Design Business an Adventure in Marketing

Design Business an Adventure in Marketing

By Denise D. Vermeulen

The story of Greg Jones, the self-described "marketeer" and president/owner of Kitchen Art, begins in 1989 as he opens a small business, working out of his bedroom for the first five years. "I started my business on a credit card," explains Jones. Laid off from his job as national sales manager for an international furniture company, Jones sums up his position at the time. "I was broke," he says frankly.

Jones, however, was determined, and he had a darn good idea. With the help of his wife, Gail, he began to break into the kitchen design field, adding a twist that would prove to be a marketing coup.

Recognizing the tremendous growth in Florida's upscale housing market, Jones envisioned partnerships with builders that would make money for everyone. He tells potential partners that he is "a marketeer, interested in maximizing your bottom line, too." The developments are typically large, often building more than 1,000 homes that sell for between $300,000 and $600,000. 

At first, Jones only sold cabinets, providing packages that developers could offer to their customers as upgrades. The idea eventually expanded and now includes the entire kitchen design. "Most people upgrade," observes Jones, adding that there is an 85-90% success rate on getting clients to reach deeper into their pockets.

With the builder's plan in mind, Kitchen Art develops its own design book to be used in a housing development. The home buyer meets with the builder, reviews the design possibilities and their costs, and makes a decision. "We don't move walls," explains Jones. The designs are set and the numerous packages offered are "good, better, best," and sometimes beyond. 

Maximizing time
Jones and his staff never meet with the home buyer because it takes too much time. He adds, "Individual contact weighs us down," preventing them from achieving their target volume. Kitchen Art instead focuses on the builders and shaping buying relationships with manufacturers.

The design team at Kitchen Art does the creative work up front. Jones explains that the company's marketplace is neither high-tech nor contemporary. Florida buyer tastes are inspired by Old-World-style periods. Jones notes that the creation of expert designs meets the first of his three goals, goals that are the foundation of his business philosophy. Providing a quality product and the best possible service round out Jones' philosophy, which he says he's lived by since opening the business.

The showroom displays are not open to the general public, but are instead used as sales tools when meeting with builders. Jones does not advertise, list in the Yellow Pages, offer seminars or send out news releases. In fact, old-fashioned networking, word-of-mouth and sales calls are the only tools he has relied on to build his thriving business.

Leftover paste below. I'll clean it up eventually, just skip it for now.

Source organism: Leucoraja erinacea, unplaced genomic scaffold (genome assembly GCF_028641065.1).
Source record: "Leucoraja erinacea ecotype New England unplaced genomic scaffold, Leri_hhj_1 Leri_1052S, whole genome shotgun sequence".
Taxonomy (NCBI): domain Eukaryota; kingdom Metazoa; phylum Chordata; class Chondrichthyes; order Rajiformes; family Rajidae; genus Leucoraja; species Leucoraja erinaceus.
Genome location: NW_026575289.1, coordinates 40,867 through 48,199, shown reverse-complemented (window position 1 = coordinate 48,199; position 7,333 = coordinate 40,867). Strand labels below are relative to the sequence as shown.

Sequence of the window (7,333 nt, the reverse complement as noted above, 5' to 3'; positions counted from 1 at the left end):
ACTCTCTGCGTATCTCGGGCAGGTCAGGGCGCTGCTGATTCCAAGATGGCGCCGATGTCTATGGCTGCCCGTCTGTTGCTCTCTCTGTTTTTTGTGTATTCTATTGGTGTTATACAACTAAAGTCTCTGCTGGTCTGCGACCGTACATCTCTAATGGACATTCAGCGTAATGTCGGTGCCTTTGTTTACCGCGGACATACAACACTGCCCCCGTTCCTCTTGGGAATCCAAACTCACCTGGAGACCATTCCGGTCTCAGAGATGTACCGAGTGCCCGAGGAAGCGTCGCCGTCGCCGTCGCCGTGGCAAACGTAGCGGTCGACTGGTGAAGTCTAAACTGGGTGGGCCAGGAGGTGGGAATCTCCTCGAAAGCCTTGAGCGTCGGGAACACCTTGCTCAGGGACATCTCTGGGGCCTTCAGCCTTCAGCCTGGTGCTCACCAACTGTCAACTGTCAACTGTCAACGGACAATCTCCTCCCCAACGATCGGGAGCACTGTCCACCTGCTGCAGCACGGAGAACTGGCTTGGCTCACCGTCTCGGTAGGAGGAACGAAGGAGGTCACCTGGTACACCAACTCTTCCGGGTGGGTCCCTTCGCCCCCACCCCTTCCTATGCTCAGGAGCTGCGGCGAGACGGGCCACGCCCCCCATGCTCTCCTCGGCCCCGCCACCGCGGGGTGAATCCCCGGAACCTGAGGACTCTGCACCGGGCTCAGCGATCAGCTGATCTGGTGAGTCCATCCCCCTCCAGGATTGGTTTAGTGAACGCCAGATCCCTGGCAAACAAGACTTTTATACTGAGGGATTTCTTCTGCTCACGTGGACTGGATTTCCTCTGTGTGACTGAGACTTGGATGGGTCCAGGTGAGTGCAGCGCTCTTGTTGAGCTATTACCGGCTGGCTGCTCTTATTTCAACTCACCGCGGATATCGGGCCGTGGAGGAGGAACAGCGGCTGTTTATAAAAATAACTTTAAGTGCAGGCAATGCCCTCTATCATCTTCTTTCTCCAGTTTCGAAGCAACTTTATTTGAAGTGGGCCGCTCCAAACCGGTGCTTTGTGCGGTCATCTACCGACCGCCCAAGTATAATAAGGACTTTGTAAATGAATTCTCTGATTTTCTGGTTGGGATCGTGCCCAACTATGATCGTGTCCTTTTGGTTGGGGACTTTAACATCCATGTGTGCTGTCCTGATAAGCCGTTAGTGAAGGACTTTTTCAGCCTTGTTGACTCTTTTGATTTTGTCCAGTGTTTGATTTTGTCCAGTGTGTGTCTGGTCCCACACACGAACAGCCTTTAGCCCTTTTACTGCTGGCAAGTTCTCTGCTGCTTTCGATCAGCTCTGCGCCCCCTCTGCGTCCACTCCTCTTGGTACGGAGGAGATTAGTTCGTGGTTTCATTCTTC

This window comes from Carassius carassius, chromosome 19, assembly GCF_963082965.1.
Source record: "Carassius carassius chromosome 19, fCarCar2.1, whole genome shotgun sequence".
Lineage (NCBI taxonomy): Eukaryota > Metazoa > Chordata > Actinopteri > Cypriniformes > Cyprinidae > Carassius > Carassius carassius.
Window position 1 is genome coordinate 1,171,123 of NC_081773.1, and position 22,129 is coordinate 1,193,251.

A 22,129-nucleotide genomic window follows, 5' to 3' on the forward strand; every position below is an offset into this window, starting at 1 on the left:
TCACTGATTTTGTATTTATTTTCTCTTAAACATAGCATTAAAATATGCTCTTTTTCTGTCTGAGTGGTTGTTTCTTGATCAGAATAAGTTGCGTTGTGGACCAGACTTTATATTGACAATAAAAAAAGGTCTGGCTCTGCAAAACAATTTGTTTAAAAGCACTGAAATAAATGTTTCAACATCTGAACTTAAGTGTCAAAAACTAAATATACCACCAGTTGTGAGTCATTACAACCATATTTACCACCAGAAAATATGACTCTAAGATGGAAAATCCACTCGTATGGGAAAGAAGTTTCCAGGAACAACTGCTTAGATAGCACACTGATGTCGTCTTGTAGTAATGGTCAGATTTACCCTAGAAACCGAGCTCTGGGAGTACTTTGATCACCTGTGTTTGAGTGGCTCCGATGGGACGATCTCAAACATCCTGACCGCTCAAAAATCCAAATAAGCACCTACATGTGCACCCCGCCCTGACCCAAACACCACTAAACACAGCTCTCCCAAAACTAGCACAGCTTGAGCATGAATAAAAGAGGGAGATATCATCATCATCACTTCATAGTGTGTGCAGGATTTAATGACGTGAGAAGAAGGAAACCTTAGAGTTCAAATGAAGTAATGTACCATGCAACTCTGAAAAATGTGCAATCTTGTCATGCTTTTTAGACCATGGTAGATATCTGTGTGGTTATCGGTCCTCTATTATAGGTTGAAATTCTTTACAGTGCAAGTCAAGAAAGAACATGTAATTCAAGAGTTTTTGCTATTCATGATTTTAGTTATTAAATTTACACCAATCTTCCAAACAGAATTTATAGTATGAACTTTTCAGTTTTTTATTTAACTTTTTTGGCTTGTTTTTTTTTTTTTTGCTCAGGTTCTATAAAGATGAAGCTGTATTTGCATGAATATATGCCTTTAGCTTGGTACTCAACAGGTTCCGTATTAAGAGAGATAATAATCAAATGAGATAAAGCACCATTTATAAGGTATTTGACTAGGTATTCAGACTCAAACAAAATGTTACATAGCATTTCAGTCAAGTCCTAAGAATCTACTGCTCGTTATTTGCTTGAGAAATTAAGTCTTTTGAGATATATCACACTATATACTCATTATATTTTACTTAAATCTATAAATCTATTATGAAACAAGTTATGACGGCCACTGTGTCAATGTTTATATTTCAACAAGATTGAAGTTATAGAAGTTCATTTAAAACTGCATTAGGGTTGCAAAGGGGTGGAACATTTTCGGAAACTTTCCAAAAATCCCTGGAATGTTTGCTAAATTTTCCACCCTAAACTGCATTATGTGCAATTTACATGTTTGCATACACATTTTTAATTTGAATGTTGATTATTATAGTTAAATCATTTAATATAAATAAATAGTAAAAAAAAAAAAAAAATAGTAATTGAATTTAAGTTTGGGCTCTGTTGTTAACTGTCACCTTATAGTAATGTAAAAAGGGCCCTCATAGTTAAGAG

And, these tactics have served him well, with the company doing about 60 kitchens a week. He also has three offices in Florida, and has a sprawling network of contacts from Coral Springs to Orlando to Naples. 
Jones' bottom line has steadily increased, doubling in the last three years. Last year, Kitchen Art made about $24 million out of the Coral Springs office alone. When adding in the other two locations, where Jones now has two partners, Kitchen Art grossed over $30 million.

Partnering up
The partnerships which Jones has built his business on go beyond the developers. He's committed to his staff of 35, claiming to have had little turnover. He is determined to provide his sales staff with ample opportunity. Jones notes that his salesmen generally earn over $100,000 annually, and he never back charges them.

He has also found it advantageous to team up with large manufacturers and distributors. 

One example is his partnership with Amerock. Jones emphasizes his belief that Amerock is a great supplier of hardware, with a quick response, and a wide variety of products and guarantees. The lifetime guarantee on Amerock's products has particularly helpful in the humid, salty Florida climate that is tough on metal finishes. Jones' extensive business makes his partnerships with such manufacturers mutually beneficial.

One current challenge facing Kitchen Art is the fact that large builders are also trying to partner with manufacturers. Jones says this could squeeze him out and he is, of course, fighting it every step of the way. He's continuing to pursue relationships with manufacturers that will maximize profits and his company's ability to deliver.

True to his "marketeering" approach to business, Jones says, "We don't quibble over a little money." He adds, "We finish a job, no matter what!" That's an attitude the original Musketeers would support. "All for one and one for all!"

Eagle Fabrication 

LOCATION: Coral Springs, Florida, with additional offices 
in Orlando and Naples
PRINCIPALS: Greg Jones, President & Owner; Gail Jones, Service Manager
SHOWROOMS: Two: one is 900-sq.-ft. and the other is 700-sq.-ft. 
HOURS OF OPERATION: Open by appointment only.
EMPLOYEES: 35
MAJOR PRODUCT LINES: Amerock, Ward's, Kitchen Craft, Kraftmaid, Dynasty, Omega, Grabill, Bentwood, Merit
DESIGN SOFTWARE: 20-20
SPECIALTIES: Marketing kitchen design upgrade packages to upscale builders and their clients.
BUSINESS PHILOSOPHY: "To never stray from the three original ideas that were used to start the business: expert design, quality cabinets and the best service."

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